A ‘Woks of Life’–Approved Camping Meal Plan
The Leungs love to cook creatively in the wild. Here’s how they do it.
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Sarah and Kaitlin Leung still remember one of their favorite outdoor meals. It was 1998, and their dad, Bill, had carried two raw, marinated Cornish game hens in his backpack for a hike at New York’s Bear Mountain State Park. During a break, his daughters, wife Judy, and niece Jen collected sticks to fashion a rotisserie spit and then roasted the birds over an open flame.
The meal wasn’t a one-off novelty. The Leung family, who now run the popular online food blog, The Woks of Life, which chronicles their preparations of a wide variety of dishes and their adventures cooking on the road, have made everything from spaghetti carbonara to beef stew at beaches, docks, national parks, even in a roadside ditch just outside Olympic National Park. “My earliest memories of camping circled more around food than nature,” says Sarah. “There were times when we would go on a three-to-four-hour hike and we’d bring ingredients to make a full meal after.”
After Sarah and Kaitlin, now 31 and 29, reached adulthood and started planning their own trips, food continued to be a priority. “When I went camping with my friends for the first time, they were expecting to eat hot dogs and cold sandwiches,” Sarah says. “I was like, Actually, we’re having seared salmon and a salad and pasta tonight.” The sisters typically reserve extravagant dishes for dinners as a reward for an activity-packed day. But with adequate planning, every meal has the potential to be a feast. Here, they share some of their best culinary advice, along with a grocery list and meal plan for a weekend car-camping trip. For more, pick up The Woks of Life cookbook, out in November.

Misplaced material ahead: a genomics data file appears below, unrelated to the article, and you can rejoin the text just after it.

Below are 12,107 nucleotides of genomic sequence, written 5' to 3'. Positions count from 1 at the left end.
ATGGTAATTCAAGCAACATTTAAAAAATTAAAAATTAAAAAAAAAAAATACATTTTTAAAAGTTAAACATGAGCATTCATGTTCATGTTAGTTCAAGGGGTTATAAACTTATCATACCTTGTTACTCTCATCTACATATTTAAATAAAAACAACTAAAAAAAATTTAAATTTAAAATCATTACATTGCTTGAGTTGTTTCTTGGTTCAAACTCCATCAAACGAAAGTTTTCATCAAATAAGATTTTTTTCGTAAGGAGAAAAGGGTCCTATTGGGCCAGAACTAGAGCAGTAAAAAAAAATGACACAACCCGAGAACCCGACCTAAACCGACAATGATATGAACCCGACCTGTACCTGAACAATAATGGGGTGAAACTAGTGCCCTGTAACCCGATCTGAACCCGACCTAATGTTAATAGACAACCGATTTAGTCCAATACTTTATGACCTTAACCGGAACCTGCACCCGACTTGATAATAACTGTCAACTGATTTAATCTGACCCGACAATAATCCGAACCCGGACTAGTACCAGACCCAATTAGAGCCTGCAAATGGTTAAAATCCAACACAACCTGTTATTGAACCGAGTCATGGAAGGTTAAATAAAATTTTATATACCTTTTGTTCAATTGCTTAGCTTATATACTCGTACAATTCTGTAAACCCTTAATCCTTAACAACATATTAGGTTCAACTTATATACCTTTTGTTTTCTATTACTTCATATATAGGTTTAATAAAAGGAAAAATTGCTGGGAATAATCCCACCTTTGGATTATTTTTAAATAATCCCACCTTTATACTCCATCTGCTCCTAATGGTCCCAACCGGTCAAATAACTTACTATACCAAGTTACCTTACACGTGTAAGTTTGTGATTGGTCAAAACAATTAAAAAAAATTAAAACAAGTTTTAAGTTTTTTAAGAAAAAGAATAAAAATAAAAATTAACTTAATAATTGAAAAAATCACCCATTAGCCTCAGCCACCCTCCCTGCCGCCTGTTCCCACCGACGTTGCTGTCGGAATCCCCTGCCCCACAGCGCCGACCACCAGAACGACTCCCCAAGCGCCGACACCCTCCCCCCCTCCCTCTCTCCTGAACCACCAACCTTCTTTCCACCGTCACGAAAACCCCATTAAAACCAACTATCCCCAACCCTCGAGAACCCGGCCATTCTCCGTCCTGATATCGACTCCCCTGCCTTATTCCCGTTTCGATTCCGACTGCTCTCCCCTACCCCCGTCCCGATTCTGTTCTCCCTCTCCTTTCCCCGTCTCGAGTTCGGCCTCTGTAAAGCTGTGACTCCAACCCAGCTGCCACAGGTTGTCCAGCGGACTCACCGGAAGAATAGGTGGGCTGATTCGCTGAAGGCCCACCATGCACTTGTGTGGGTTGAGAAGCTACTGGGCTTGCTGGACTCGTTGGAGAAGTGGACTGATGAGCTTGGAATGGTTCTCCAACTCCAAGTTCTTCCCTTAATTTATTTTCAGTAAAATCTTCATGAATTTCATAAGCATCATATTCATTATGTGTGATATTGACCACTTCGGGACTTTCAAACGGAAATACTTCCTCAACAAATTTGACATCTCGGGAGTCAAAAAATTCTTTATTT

Bring the essentials.
Sarah and Kaitlin always pack a multitool equipped with a knife and a can opener, various spices, a frying pan, an MSR WhisperLite stove, a bamboo spatula that can withstand high heat, and a collapsible cooler to keep perishables cold. They also favor tools that have multiple uses, including a set of nested stainless-steel pots whose lids can double as plates, or measuring cups that can be used as mugs and soup bowls.
Don’t skimp on flavor.
“When you are packing spices and seasonings, you want your core foundational stuff and a few wild-card items,” Kaitlin says. The sisters’ go-tos are garlic, onion, and curry powder, cumin, cinnamon, salt, and pepper. One of Sarah’s newest discoveries is Japanese curry roux, which resembles a chocolate bar and is sold at most major grocery stores. She adds a square to a pot with vegetables and protein to make an easy and hearty curry dish.
Professionalize your provisions.
In addition to staples like ramen, dried pasta, rice, and beans, the Leungs pack sturdy, long-lasting vegetables like carrots, potatoes, cabbage, ginger, and onions. They also like to shop at Trader Joe’s for precooked meat like carnitas and pulled pork, along with frozen steaks, pork, and fish. (Pro tip: frozen food can serve as a good ice substitute in a cooler.)
Think in succession.
Whenever the Leung sisters come up with a camping meal plan, they take into consideration each food’s shelf life. “It’s key for keeping your food safe and for adding variety when you’re out in the wilderness,” Sarah says. “So we would have a salad at the beginning of the trip to use up delicate leafy greens, and then a heartier stew with root vegetables at the end.”